Skip to: Content
Skip to: Site Navigation
Skip to: Search

Would tax rebates work?

The government aims for more spending, but in the past many saved their checks.

(Page 2 of 2)

Even Treasury Secretary Henry Paulson acknowledges that any stimulus plan has its limits. "There are no silver bullets," he said at a press conference Friday. "There's nothing that's perfect, but to be quick and to focus on the areas we've mentioned, give money to consumers – there's plenty of evidence. You give money to people quickly; they're going to spend it...."

Skip to next paragraph

That will certainly be the case with Joey Infante, a hairdresser in New York. "I'm going to Disney World," he announces. "I can stay with my sister and go to my favorite ride, Space Mountain."

In Chattanooga, Tenn., Jonathan Bragdon and his wife will buy a stove and dishwasher because they're moving. "The rebate would mean less money I put on the credit card," he says.

Gina Daily in Gulf Shores, Ala., envisions spending any government payout on expanding her seafood store. "I was supposed to have an outdoor produce market on one side of my property, but the contractor left town. So I can use the money to grow," says Ms. Daily, owner of Gulf Shores Seafood.

Others will take the money and save, as the University of Michigan study found. That's the case for Joseph Roca, who lives in Brooklyn, N.Y. "I'll put it into my individual retirement account," he says. By way of contrast, in the last rebate in 2002, he plowed the money into his business in Florida.

Yet others plan to pay down their credit cards and other bills. "That money goes towards my mortgage payment," says Guillermo Olaya of Rahway, N.J. "It might give me a little breathing room."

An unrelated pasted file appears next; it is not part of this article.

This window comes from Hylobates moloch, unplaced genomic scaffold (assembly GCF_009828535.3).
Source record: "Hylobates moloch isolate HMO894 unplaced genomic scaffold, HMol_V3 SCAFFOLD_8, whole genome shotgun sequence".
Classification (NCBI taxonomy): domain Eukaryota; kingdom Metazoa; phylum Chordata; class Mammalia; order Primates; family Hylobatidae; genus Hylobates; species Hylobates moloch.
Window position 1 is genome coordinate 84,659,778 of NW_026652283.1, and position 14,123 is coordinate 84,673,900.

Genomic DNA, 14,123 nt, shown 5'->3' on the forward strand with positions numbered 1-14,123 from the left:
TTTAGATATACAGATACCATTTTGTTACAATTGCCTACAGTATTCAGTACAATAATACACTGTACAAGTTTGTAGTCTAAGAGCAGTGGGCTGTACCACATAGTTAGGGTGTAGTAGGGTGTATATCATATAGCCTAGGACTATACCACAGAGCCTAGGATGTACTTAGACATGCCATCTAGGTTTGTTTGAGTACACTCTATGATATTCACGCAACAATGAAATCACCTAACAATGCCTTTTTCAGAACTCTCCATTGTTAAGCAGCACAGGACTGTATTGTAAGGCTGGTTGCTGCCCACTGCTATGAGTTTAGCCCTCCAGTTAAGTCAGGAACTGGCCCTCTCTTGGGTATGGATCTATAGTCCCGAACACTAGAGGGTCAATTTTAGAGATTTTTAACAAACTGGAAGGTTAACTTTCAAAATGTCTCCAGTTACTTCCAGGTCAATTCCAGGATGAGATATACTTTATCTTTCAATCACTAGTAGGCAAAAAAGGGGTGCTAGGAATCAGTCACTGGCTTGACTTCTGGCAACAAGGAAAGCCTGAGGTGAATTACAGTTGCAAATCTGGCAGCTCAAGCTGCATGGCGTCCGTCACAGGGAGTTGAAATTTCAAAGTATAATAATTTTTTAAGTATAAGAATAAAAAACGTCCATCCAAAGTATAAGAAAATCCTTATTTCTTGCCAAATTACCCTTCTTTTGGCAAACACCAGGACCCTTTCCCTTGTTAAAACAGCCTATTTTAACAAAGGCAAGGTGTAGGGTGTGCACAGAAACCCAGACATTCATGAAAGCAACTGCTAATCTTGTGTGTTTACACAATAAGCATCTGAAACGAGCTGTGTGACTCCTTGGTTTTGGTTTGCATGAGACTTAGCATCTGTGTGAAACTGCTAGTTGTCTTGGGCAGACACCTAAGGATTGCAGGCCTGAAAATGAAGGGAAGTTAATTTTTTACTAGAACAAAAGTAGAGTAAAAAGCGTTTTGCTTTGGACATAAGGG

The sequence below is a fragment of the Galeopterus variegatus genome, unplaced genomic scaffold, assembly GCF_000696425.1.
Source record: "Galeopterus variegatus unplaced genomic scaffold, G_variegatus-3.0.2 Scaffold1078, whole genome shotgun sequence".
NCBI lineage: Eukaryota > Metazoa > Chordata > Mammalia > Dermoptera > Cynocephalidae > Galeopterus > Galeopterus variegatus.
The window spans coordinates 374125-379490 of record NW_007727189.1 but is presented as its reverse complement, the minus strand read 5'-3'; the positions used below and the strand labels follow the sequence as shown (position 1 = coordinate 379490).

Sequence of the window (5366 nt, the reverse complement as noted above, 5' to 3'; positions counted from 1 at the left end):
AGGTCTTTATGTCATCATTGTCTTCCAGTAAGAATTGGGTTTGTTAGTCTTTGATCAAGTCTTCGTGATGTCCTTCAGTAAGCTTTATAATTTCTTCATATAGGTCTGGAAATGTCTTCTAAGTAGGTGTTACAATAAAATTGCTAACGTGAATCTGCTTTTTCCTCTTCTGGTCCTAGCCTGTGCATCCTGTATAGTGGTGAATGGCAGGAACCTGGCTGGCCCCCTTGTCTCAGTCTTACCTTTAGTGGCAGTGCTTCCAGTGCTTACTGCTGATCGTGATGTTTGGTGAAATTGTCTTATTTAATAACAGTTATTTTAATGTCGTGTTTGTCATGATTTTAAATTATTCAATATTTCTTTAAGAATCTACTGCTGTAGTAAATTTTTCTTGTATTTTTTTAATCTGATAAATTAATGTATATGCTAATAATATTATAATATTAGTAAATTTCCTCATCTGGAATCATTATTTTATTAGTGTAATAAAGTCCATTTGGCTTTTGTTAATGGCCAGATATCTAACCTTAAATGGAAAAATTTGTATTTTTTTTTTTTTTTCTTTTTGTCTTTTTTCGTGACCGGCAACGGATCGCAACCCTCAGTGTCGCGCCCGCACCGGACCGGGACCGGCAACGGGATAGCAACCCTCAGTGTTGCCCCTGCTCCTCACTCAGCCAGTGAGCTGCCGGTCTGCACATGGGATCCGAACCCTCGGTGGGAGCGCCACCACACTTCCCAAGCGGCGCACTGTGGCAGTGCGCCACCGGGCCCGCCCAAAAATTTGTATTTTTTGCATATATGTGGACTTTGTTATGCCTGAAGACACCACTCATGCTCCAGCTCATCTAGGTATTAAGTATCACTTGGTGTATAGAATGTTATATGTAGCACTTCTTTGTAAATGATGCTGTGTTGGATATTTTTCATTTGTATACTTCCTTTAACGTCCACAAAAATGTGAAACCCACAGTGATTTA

In 2002, the University of Michigan went back to people who had used the money to pay down their credit-card balances to see if they had picked up spending again. "What they said is they did not put their credit-card balances back up right away," says Mr. Slemrod.

But Craig Shearman of the National Retail Federation maintains that paying off the plastic frees up credit lines to spend more. "It moves into the economy," he argues.

Mr. Bush has also proposed giving some kind of tax break to businesses, but it may be even less successful at providing immediate help. Matthew Shapiro, an economist at the University of Michigan, studied the effects of the 2002 tax break, which allowed business to accelerate depreciation of certain purchases. It boosted GDP by no more than 0.1 percent and added 100,000 jobs, he estimates. "It was barely measurable," he says. "It helped a very narrow range of firms that buy things that last a long time."

Business may not be supportive if Congress mimics that 2002 tax break. "Our guys don't like it. It forces them to make decisions before they are ready," says Thomas Duesterberg, president of the Manufacturers Alliance/MAPI in Arlington, Va. "To get a change in business takes a lot longer."